Kirchoff v. Tzinberg's Park "N" Shop Food Stores, Inc.

Term 55-M-13 | Ill. App. Ct. | Oct 24, 1955

7 Ill. App. 2d 201" court="Ill. App. Ct." date_filed="1955-10-24" food="" href="" inc."="" n"="" opinion_id="2116904" shop="" stores,="">7 Ill. App. 2d 201 (1955)
129 N.E.2d 279" court="Ill. App. Ct." date_filed="1955-10-24" food="" href="" inc."="" n"="" opinion_id="2116904" shop="" stores,="">129 N.E.2d 279

Helen Kirchoff, Plaintiff-Appellant,
Tzinberg's Park "N" Shop Food Stores, Inc., Defendant-Appellee.

Term No. 55-M-13.

Illinois Appellate Court — Fourth District.

October 3, 1955.
Released for publication October 24, 1955.

*202 Middleton & Phillips, of East St. Louis, for plaintiff-appellant.

Pope & Driemeyer, of East St. Louis, for defendant-appellee; Frank M. Rain, of East St. Louis, of counsel.

MR. JUSTICE CULBERTSON delivered the opinion of the court.

This is an appeal from an order of the City Court of East St. Louis, Illinois, allowing a motion for a directed verdict and entering judgment in favor of defendant, Tzinberg's Park "N" Shop Food Stores, Inc., a corporation, and as against the plaintiff, Helen Kirchoff.

An action for damages alleging negligence of defendant in the operating and managing of a grocery store was instituted by plaintiff in which she alleged that she was injured by glass shot into the top of her foot by an exploding bottle of root beer which had been mishandled. The complaint consists of two counts, the first of which did not allege any specific negligence. At the close of the evidence for the plaintiff the Court directed a verdict as to the first count of the complaint which alleged no specific negligence but which was apparently predicated on a res ipsa loquitur theory. The Court reserved ruling on the motion for directed verdict as to count two, and defendant went forward and introduced evidence. At the close of all the evidence defendant again moved for a directed verdict as *203 to count two, but the Court again reserved its ruling and permitted the case to go to the jury on count two. The jury returned a verdict in favor of plaintiff in the amount of $1500, but the Court thereafter allowed the motion for directed verdict and entered judgment in favor of defendant and as against plaintiff.

The evidence in the case disclosed that cartons of soda were stacked one on top of the other against a wall, extending onto the floor of the store about three feet deep for a space of about nine feet along the wall. The soda was stacked up in six-bottle cartons about four or five feet high. A lady (other than plaintiff) reached for the soda, got her carton off, and when she came down with the carton it brushed a carton below it which carton in turn came down and struck a quart bottle of root beer. When the quart bottle of root beer which was in a carton on the floor was struck by the carton full of soda, it burst, and a piece of glass flew and cut the plaintiff on the foot.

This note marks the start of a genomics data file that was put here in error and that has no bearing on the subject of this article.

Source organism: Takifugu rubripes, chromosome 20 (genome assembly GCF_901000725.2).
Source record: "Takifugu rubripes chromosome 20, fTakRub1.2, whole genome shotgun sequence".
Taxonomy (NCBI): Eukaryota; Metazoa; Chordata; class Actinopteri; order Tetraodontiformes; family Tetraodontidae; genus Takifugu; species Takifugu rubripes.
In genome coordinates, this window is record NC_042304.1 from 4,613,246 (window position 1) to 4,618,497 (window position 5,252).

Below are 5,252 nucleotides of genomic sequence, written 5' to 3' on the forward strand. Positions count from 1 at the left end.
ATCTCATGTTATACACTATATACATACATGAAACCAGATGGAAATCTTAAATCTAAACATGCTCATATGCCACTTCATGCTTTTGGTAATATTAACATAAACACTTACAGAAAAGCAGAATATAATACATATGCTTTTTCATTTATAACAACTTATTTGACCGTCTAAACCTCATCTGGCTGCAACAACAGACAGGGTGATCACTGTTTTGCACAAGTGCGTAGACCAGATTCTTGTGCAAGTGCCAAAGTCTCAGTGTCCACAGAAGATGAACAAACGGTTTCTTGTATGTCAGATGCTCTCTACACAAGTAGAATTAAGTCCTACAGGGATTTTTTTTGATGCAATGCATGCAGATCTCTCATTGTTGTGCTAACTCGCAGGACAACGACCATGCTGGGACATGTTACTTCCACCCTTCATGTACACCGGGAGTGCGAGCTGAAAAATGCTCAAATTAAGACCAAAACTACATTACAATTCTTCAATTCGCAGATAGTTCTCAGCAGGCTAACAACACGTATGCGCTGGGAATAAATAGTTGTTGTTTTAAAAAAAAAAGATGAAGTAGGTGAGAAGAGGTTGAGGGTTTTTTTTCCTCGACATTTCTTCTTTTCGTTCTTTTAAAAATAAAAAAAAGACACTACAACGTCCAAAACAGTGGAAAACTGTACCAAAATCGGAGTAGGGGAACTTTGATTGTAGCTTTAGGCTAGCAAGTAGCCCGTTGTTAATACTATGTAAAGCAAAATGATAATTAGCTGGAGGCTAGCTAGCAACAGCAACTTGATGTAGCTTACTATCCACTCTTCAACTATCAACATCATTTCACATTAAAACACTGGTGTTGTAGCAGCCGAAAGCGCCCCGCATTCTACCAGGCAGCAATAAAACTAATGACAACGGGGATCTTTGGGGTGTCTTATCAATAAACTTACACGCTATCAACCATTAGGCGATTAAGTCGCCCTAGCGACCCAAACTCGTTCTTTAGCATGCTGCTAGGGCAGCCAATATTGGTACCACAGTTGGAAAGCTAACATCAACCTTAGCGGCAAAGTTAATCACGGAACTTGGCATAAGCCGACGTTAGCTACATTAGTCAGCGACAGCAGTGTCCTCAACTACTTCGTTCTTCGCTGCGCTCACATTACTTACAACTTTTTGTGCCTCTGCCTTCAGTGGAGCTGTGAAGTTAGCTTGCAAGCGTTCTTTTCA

[1, 2] It is apparent from the record in this cause that count one failed to state a cause of action in that it did not state any fact showing a failure of defendant to perform a duty proximately resulting in the injury (Overstreet v. Illinois Power & Light Corp., 356 Ill. 378" court="Ill." date_filed="1934-04-21" href="" opinion_id="3419178">356 Ill. 378, 383). In any event the res ipsa loquitur doctrine could not be applied in the case before us since there was direct evidence of the cause of the occurrence complained of as recited in the statement of facts (Jackson v. 919 Corp., 344 Ill. App. 519" court="Ill. App. Ct." date_filed="1951-11-20" href="" opinion_id="2202351">344 Ill. App. 519, 528; Pennsylvania Co. v. Roberts & Schaefer Co., 250 Ill. App. 330" court="Ill. App. Ct." date_filed="1928-11-19" href="" opinion_id="8849164">250 Ill. App. 330, 339).

[3-5] As to count two of the complaint the allegation that defendant mishandled the root beer, or that the root beer was stacked at an excessive height, or that the root beer was in a defective bottle, and other specific charges, was not sustained by the record. Defendant was not an insurer of the safety of plaintiff simply because she was on the premises as a business *204 invitee. Defendant was required to exercise ordinary care for its customers. Viewing the evidence in its most favorable light for the plaintiff we must conclude that there was a failure to prove any of the charges of negligence contained in count two which could sustain a verdict (Brady v. Southern Ry. Co., 320 U.S. 476" court="SCOTUS" date_filed="1944-02-14" href="" opinion_id="103903">320 U.S. 476). Under the record before us the Trial Court properly allowed the motion for a directed verdict as to count two made at the close of all the evidence.

[6] In view of our conclusion it is not necessary that we discuss other matters urged on appeal in this cause other than to observe that the action of the Trial Court in denying the motion for new trial predicated on what is described as "newly discovered evidence" was proper, particularly since the evidence was cumulative and could not produce a different verdict or establish facts showing negligence on part of defendant under the allegations of count two of the complaint.

The judgment of the City Court of East St. Louis will, therefore, be affirmed.


BARDENS, P.J. and SCHEINEMAN, J., concur.